it simply effects the impact of the disease, by reducing the risk even as far as you some times not even aware, as no significant symptoms.


      • and smokers…

        French and Chinese studies are saying smokers are a lot less likely to catch it

        • That is very surprising. Early on, I believed that smoking among Chinese, especially men, was a major detriment to the severity of the disease in Wuhan. Turns out it may be the opposite.

          • Way back when I had to get respirator tested/fitted. The first step is a spirometry test to see if your lungs can handle breathing through a respirator. Six of us went together for the test, we all passed but guess who got the best results? If you guessed the only smoker in the group you’re right. According to the test giver, smoking “exercises” the lungs from deeply drawing in smoke so they actually have more lung capacity. Not in the medical field or smoker but I would assume this extra capacity helps smokers in some situations.

      • We have vaccines for the influenza viruses-note the plurals there. The problem with influenza, which will probably be true for SARS-CoV-2 as well, is that the bloody things mutate rapidly so that you need a new vaccine every season,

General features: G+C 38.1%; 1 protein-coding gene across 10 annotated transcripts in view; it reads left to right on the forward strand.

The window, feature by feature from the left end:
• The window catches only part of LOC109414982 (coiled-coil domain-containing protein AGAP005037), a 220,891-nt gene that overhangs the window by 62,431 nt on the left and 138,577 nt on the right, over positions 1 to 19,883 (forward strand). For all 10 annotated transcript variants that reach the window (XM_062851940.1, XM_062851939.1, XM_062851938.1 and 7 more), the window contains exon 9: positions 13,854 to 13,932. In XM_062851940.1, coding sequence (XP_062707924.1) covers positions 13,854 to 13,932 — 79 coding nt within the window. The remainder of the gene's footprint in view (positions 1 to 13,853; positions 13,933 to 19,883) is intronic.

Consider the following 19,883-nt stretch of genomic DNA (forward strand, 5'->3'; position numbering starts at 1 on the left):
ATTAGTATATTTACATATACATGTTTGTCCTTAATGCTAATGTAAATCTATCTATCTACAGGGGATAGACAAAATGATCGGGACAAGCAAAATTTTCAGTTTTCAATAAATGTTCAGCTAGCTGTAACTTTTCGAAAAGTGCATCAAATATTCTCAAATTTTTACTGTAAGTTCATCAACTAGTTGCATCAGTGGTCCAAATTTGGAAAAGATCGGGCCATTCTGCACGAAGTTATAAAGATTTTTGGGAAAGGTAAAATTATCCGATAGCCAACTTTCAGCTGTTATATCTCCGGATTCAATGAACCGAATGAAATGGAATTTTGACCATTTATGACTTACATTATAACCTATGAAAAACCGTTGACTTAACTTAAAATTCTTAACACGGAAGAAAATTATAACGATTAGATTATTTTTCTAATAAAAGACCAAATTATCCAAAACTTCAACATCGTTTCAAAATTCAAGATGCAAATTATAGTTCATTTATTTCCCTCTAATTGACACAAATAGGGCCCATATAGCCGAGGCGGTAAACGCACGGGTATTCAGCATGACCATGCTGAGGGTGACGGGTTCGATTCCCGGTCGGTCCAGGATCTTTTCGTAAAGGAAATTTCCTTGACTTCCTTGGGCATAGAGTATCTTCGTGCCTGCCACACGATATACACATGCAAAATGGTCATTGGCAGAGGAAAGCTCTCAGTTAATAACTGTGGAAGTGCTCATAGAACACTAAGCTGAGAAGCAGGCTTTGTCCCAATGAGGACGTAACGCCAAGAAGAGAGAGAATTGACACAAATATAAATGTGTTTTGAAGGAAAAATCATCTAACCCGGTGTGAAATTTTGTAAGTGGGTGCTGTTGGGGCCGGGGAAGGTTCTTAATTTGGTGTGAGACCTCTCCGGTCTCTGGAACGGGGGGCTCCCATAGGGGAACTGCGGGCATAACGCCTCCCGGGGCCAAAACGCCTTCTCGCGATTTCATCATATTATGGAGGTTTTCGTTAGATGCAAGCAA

• The obese and smokers are a small % of the affected, some studies are turning up that smokers are overall infected less than their population %. They do appear to be a bee in your bonnet rather than they major cause of lockdowns. Quite right though that the healthy self righteous should not be constrained.

      • And you wont mind me suing the sh*t out of you for being a carrier of a disease that threatens me because I have a damaged immune system after chemotherapy. Or MUCH more importantly than me the lives of hundreds of health care workers who eventually succumb from sheer virus overload despite being young and healthy and who you may need to treat you when it turns out that you are one of the younger and fitter people that get this disease badly. Sometimes even crazy Americans have to take one for the team for a little while so that we protect most of us from something that we still do not really know the extent of, because of lies and cover ups from the WHO.